Introduction of Multi-Terrain Pattern Camouflage Uniform for UK Armed Forces

From official MoD information:

UK Armed Forces will be issued with combat clothing in a new camouflage optimised for operations in Afghanistan and across a wide range of environments. It will be issued to all personnel deploying on Op HERRICK from March 2010 then issued more widely to the UK Armed Forces from 2011. NATO nations have been informed of the changes to ensure they can identify UK personnel.

REASON FOR CHANGE
Personnel in Afghanistan are operating across a wide range of environments – desert, woodland/jungle, compounds, crops, grassland and arid stone – frequently transiting from one environment to another throughout their patrols. They often move through several environments in the course of one operation. Existing camouflages are optimised for single environments. An Urgent Operational Requirement (UOR) was authorised in Apr 09 and a programme of research has taken place to compare in-service camouflages with newly developed patterns and Commercial off the Shelf (COTS) products. This new approach will provide the flexibility to meet differing requirements which environmental specific camouflages do not.

The existing camouflages were designed to be optimised for single environments. The woodland was optimised for NW Europe as this is where we expected to do most of our fighting when it was first designed. Likewise the Desert camouflage was designed in response to a UOR for operations in Kuwait and Iraq. These camouflages are still the best in those specific environments, but do not perform as effectively when a soldier moves from one environment to another.

DEVELOPMENT
The trials consisted of Defence Clothing Team and Dstl generated camouflages compared with in-service and commercially available camouflages. The trials included visual comparisons, objective assessments of the time-to-detect the different camouflages against different backgrounds, and subjective user opinions on the efficacy of the performance.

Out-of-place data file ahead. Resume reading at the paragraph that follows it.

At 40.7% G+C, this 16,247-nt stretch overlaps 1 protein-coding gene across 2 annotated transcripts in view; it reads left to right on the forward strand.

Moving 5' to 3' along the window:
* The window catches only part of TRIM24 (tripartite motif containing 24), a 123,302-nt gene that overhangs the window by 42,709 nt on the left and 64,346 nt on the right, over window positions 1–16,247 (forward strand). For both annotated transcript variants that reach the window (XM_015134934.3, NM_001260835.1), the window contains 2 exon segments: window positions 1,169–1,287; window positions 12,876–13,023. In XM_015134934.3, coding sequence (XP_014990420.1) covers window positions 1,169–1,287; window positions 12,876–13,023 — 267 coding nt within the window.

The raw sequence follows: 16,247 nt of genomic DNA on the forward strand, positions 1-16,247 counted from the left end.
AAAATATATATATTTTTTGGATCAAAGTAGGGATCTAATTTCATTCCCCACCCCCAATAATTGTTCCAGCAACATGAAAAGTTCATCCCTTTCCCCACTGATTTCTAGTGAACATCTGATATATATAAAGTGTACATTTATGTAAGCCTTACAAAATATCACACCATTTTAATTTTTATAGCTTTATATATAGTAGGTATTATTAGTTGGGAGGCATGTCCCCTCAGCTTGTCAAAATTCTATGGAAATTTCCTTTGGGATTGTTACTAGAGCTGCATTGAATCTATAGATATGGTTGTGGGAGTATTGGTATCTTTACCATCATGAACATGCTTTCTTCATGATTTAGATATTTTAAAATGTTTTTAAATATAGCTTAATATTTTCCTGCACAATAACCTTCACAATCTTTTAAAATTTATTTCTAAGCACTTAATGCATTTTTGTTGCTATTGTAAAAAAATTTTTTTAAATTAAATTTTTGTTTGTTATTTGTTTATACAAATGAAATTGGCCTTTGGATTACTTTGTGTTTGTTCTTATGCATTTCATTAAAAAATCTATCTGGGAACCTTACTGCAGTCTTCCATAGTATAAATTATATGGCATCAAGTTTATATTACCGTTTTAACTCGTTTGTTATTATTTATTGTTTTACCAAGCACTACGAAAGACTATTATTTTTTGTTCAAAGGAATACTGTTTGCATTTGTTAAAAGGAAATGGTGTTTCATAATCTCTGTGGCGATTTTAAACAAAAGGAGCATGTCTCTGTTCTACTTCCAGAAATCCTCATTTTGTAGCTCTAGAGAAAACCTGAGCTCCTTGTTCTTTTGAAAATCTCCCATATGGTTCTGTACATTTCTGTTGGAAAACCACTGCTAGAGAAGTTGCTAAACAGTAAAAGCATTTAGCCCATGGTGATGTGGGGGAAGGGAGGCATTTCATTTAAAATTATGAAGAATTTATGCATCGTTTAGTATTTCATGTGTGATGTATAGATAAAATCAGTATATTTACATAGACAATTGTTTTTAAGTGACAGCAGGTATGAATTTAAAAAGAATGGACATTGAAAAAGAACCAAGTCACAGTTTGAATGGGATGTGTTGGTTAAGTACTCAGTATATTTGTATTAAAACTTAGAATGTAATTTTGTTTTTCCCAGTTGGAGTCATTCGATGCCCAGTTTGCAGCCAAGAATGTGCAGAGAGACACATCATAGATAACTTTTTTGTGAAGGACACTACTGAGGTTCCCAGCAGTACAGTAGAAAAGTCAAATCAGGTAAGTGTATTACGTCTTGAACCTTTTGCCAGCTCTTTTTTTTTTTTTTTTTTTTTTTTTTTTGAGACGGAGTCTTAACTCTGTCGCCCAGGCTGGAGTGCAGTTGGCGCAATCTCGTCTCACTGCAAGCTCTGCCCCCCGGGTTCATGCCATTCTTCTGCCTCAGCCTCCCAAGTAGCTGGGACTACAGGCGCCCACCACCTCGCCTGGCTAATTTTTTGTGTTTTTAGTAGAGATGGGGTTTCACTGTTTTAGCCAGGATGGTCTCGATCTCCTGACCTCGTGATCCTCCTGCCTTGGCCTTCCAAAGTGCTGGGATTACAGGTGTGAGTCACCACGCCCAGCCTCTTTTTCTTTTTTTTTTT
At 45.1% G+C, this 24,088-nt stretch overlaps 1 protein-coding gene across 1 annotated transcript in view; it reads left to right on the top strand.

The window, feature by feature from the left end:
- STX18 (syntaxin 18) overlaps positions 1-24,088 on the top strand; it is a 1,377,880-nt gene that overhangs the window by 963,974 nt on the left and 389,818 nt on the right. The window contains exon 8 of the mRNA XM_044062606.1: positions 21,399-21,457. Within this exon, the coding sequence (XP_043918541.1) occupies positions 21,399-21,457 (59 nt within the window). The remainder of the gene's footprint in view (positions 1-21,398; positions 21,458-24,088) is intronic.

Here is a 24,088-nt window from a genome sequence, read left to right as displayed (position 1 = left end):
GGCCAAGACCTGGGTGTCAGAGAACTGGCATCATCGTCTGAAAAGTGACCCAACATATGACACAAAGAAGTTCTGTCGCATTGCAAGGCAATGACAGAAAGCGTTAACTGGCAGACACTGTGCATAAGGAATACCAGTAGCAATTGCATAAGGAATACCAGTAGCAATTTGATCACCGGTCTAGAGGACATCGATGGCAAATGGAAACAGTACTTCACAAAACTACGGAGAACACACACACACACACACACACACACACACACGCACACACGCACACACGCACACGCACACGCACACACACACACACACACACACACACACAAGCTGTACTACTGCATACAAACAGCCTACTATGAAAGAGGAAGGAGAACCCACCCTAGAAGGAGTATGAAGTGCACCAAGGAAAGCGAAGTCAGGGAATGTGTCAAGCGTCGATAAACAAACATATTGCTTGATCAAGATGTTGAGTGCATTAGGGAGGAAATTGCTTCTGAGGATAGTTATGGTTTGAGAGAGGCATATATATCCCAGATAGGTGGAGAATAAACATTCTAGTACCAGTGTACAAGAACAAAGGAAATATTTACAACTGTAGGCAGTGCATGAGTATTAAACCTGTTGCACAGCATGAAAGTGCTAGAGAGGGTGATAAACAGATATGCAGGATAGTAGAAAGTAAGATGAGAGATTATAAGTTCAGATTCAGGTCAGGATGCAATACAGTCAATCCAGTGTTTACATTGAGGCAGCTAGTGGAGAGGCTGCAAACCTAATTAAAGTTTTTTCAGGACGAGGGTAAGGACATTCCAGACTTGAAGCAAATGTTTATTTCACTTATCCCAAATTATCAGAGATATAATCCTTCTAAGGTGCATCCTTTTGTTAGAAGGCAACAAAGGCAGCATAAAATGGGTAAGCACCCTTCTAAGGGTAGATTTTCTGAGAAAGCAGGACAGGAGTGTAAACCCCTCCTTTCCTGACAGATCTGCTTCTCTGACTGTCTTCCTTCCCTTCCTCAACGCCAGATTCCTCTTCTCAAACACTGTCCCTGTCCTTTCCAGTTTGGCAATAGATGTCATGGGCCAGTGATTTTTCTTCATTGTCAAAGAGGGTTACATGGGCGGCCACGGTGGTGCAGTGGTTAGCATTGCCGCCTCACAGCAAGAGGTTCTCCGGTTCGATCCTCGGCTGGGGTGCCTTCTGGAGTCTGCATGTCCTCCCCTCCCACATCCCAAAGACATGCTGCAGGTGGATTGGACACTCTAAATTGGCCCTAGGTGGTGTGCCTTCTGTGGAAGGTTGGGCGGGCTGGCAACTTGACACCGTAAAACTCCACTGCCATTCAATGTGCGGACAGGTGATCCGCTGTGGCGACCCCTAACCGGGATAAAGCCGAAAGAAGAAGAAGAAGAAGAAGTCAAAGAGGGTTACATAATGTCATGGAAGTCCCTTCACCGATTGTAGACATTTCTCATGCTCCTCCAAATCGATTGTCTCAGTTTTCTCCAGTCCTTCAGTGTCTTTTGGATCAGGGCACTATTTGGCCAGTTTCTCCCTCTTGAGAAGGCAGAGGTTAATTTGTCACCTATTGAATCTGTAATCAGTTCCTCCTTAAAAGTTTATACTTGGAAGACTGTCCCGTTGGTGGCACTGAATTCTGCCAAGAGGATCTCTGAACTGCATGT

A variety of camouflages were compared. These included camouflages developed in house, and both in-service and commercially produced camouflages. Initial trials were conducted in Kenya, UK, Afghanistan and Cyprus to eliminate any obvious non-starters. Scientific assessment then took place measuring the performance of the various patterns across 10 different backgrounds. This included both objective and subjective testing. During the course of these assessments, 240 soldiers were consulted for their views. The clear winner was a commercial product, Crye Precision’s Multicam®. Crye’s Multicam pattern was found to be the best performing across the widest range of environments by a significant margin and was selected as the basis of the new UK Multi-Terrain pattern (MTP) camouflage.

MTP was developed by Crye Precision to combine the characteristics of the UK DPM pattern, whilst providing the same performance levels as Multicam. Therefore, MTP exploits a successful and recognised commercial product and is, as the name implies, a multi-terrain pattern that performs well across a wide range of environments. It is particularly effective in boundary areas such as tree-lines and areas of mixed vegetation. It is also effective in a variety of crops, urban and arid environments.

 

Crye Multicam

UK MTP

DELIVERY PLAN
Operations.
Personnel deploying to Afghanistan from Mar/Apr 2010 will receive most of their clothing and equipment in MTP in place of Desert DPM. There will be no change to the issue process. For much of 2010 and 2011 there will be some camouflage items on operations still in original desert colours because industrial lead times mean not all items can be provided to theatre at once. This also means that units returning from operations will revert to wearing current Woodland DPM uniform until MTP is fielded across the Front Line Commands.

Front Line Commands. MTP clothing will roll out across UK forces over 3 years in accordance with FLC Fielding Plans from Apr 11. The roll-out of MTP clothing (Fd Jkts, Shirts, Rank Slides and Trousers) will coincide with a change in clothing cut to provide coherence with new ballistic protection systems. Clothing will be task issued to whole units at once to avoid mixed dress. In addition, helmet and body armour covers and camouflage load carriage items will be replaced from early 2012 as part of the Personal Equipment and Common Operational Clothing (PECOC) Project, which will deliver an integrated personal equipment and clothing system designed to meet operational performance standards. Other camouflage items (such as waterproofs and CBRN suits) will be issued to new recruits and as a result of fair wear and tear only.

Interim Policy on Wear and Training in the UK. Until the roll out of MTP clothing from 2011, MTP clothing will only be issued to, and worn by, personnel deploying on Op HERRICK. It should not be worn in UK and other non-operational locations unless undergoing pre-deployment training and key demonstration events. MTP clothing will not be supported once units have returned from operations.

The main MTP clothing items will be task issued to complete units at a time over a 3-year fielding plan in order to avoid mixed dress within units. To manage stocks most effectively, some items will be superseded over a number of years and during the period of transition these items will be in use in both Woodland and MTP camouflage. As stocks of non-PECOC items (e.g. waterproofs and CBRN suits) in Woodland DPM are run down, they will be replaced by MTP versions. These will be issued to recruits as required and to others to replace fair wear and tear only.



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